Teenager cleared of murdering grammar school friend with flick knife
A teenager has been cleared of the murder of his grammar schoolboy friend with a flick knife.
The boy, aged 17, stabbed Yousef Makki, also 17, in the heart with a knife on a tree-lined street in the upmarket village of Hale Barns, Cheshire, popular with footballers and celebrities.
Yousef, from a single-parent Anglo-Lebanese family from Burnage, south Manchester, had won a scholarship to the prestigious £12,000-a-year Manchester Grammar School.
The defendant, boy A, and another boy, 17, boy B, both from wealthy Cheshire families, were cleared of all charges following a four-week trial at Manchester Crown Court.
Neither of the defendants can be named as they are aged under 18.
The jury heard the stabbing was an “accident waiting to happen” as all three indulged in “idiotic fantasies” playing middle class gangsters.
Despite the privileged backgrounds of both defendants, they led “double lives”.
Calling each other “Bro” and “Fam” and the police “Feds”, the defendants and Yousef smoked cannabis, road around on bikes, “chilling” and listened to rap or drill music.
They would post videos on social media, making threats and posing with “shanks” or knives.
Boy A denied murder on March 2, claiming he acted in self-defence.
He admitted perverting the course of justice by lying to police and possession of a flick knife.
Boy B, was cleared of perverting the course of justice by allegedly lying to police about what he had seen but also admitted possession of a flick knife.
Both were also cleared of conspiracy to commit robbery in the lead up to Yousef’s death.
Both defendants still face sentencing for possession of the flick knives, purchased by boy B from an app called Wish, and boy A also faces sentence for perverting the course of justice.
The court heard the background to the fatal stabbing on Gorse Bank Road, Hale Barns, was that hours earlier, Boy B arranged a £45 cannabis deal and the teenagers planned to rob the drug dealer, a “soft target”.
But the robbery went wrong and Yousef and Boy B fled, leaving Boy A to take a beating.
Boy A then later pushed Yousef who called him a “pussy” and punched him in the face.
He told the jury Yousef pulled out a knife and he responded by also taking out a knife and his victim was accidentally stabbed.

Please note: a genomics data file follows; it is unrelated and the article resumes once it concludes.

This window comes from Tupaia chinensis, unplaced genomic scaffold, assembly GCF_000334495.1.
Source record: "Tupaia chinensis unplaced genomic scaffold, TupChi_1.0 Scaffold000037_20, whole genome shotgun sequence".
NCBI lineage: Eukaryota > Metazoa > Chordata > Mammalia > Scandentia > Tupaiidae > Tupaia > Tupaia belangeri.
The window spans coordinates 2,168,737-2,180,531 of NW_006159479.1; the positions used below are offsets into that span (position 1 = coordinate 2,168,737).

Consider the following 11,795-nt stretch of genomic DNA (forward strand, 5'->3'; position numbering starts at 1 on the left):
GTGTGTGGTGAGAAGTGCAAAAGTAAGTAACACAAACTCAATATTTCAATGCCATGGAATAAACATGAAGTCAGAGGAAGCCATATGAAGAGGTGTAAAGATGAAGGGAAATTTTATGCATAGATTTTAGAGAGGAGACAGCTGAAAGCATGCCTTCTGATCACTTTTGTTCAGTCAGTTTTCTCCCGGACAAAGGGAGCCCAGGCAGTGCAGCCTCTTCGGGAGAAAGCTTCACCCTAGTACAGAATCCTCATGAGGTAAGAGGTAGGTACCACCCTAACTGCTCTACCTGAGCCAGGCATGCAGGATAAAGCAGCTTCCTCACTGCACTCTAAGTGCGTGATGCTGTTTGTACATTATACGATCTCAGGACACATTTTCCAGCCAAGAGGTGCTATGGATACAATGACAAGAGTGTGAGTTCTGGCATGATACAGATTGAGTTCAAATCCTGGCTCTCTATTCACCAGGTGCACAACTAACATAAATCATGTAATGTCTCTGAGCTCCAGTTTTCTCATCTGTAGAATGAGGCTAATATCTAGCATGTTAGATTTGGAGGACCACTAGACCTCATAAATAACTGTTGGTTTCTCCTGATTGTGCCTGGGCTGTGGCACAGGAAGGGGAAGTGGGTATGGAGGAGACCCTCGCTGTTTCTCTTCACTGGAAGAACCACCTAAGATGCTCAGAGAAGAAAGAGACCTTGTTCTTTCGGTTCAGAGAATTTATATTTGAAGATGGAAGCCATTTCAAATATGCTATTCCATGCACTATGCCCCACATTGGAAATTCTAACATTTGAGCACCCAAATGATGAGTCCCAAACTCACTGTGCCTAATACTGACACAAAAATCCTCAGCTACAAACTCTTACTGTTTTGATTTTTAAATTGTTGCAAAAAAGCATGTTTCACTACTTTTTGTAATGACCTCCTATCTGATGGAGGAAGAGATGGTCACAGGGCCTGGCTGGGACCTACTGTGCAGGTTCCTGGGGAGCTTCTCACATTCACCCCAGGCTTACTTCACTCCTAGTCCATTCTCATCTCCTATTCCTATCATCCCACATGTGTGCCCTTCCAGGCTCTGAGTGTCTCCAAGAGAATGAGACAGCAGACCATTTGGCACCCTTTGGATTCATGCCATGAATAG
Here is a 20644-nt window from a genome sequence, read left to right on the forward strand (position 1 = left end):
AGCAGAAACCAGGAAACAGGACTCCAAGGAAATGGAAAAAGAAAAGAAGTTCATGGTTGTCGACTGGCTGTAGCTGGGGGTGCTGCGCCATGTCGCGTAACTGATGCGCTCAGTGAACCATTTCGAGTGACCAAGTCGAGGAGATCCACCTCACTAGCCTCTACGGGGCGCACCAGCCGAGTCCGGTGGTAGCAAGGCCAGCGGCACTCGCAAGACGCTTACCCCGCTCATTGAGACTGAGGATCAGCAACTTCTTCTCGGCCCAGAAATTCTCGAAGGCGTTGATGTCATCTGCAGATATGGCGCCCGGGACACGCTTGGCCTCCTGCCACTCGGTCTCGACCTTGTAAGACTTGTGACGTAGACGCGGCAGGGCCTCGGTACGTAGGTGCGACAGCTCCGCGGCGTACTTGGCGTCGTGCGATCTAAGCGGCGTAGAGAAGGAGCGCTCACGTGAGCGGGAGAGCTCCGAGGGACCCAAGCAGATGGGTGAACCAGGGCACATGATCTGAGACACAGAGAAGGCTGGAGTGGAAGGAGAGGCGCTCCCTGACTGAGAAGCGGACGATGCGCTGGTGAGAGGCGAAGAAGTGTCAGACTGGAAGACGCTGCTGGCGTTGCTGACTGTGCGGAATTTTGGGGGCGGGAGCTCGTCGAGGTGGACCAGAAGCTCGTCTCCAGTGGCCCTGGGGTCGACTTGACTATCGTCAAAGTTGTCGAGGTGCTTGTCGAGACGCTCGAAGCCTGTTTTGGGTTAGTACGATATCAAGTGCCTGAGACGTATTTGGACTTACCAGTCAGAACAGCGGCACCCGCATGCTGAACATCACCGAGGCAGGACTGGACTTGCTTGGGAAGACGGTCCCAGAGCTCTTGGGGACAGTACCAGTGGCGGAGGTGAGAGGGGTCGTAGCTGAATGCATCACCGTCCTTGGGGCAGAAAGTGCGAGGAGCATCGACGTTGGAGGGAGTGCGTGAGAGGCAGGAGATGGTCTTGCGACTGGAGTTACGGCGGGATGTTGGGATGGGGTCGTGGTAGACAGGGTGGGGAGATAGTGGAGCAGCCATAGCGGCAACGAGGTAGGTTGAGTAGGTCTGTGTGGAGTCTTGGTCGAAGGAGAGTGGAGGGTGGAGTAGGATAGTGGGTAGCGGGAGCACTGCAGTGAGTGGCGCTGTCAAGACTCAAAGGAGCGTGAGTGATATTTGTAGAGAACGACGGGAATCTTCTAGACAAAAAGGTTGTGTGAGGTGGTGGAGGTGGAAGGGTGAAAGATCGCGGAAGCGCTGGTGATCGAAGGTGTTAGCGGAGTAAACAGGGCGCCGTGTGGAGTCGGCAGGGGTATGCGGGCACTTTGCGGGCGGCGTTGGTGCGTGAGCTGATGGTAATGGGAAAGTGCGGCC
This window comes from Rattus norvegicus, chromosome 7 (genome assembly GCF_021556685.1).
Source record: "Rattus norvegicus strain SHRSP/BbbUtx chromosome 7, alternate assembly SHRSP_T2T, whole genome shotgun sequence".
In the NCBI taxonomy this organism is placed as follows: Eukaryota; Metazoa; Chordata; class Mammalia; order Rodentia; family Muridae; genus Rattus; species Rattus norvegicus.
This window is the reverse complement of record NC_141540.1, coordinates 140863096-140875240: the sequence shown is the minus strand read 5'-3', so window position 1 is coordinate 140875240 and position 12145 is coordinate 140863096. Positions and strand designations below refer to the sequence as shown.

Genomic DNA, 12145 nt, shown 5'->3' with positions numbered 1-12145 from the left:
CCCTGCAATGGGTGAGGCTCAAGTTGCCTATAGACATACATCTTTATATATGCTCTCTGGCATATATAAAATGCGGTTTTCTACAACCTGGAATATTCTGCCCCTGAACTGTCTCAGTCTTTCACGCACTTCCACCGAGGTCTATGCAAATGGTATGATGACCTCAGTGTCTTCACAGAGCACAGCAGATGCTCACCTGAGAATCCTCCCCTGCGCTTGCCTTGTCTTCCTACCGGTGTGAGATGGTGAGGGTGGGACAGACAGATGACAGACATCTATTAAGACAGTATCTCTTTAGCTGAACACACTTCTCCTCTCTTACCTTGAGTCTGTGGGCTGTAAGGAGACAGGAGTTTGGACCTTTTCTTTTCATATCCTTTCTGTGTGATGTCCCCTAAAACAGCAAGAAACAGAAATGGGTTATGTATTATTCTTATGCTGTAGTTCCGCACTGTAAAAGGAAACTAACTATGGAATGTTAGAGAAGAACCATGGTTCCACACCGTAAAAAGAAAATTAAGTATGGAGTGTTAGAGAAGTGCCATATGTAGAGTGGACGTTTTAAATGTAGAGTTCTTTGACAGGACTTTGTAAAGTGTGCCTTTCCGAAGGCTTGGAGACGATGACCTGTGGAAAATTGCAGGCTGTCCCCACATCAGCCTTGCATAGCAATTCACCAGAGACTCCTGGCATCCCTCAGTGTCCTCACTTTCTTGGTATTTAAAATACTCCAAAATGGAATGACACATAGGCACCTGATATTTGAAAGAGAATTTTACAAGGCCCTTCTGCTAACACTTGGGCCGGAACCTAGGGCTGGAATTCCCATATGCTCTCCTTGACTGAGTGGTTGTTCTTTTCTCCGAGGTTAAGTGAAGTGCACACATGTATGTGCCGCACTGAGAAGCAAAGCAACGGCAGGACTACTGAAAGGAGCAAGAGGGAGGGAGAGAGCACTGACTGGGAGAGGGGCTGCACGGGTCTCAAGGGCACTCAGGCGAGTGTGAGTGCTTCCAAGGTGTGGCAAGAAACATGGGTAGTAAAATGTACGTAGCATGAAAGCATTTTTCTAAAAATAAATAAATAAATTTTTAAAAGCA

Boy A broke down in tears telling the jury: “I have got more annoyed. I have taken it out straight away, I don’t really know what I did, kind of lifted my arm up.
“I didn’t realise anything had happened at first.”
As the victim lay dying, the panicking defendants hid the knives in bushes and down a drain, dialled 999 and desperately tried to staunch the blood pouring out of Yousef’s chest wound.
A local man passing by, a heart surgeon, performed emergency surgery in the back of an ambulance but Yousef suffered catastrophic blood loss.
They told police scrambled to the scene they had found Yousef stabbed and suggested others were responsible.
The jury also saw social media videos of Boy A posing and brandishing knives and machetes.
Nicholas Johnson QC, prosecuting, said the videos showed him “acting out something that ultimately led to the death of Yousef Makki”.
“He was too quick to reach for his knife and too quick to use it, probably because it was a move he had practised for so long.
“It was a petulant, malicious response of a wannabe hardman who had lost face and could not get his own way.”
Jurors also heard from another youngster who said at a house party he was beaten by a gang of boys including Boy A, who then pulled out a knife.
A second youth present at the time, told the jury: “I don’t think many of the people in that situation had experienced that, I think everyone was shocked by the situation and stopped what they were doing.”
Alastair Webster QC, defending boy A, described the videos as “ridiculous” and told the jury it was just juvenile “Middle class gangsters” striking poses.
He added: “In my day you went around with long hair calling everyone ‘man’.
“Now it seems everyone wants to play a New York City gangster. Middle class gangsters.
“If they were dropped off in one of the rougher areas of Manchester…It’s fine being a gangster in Cheshire.”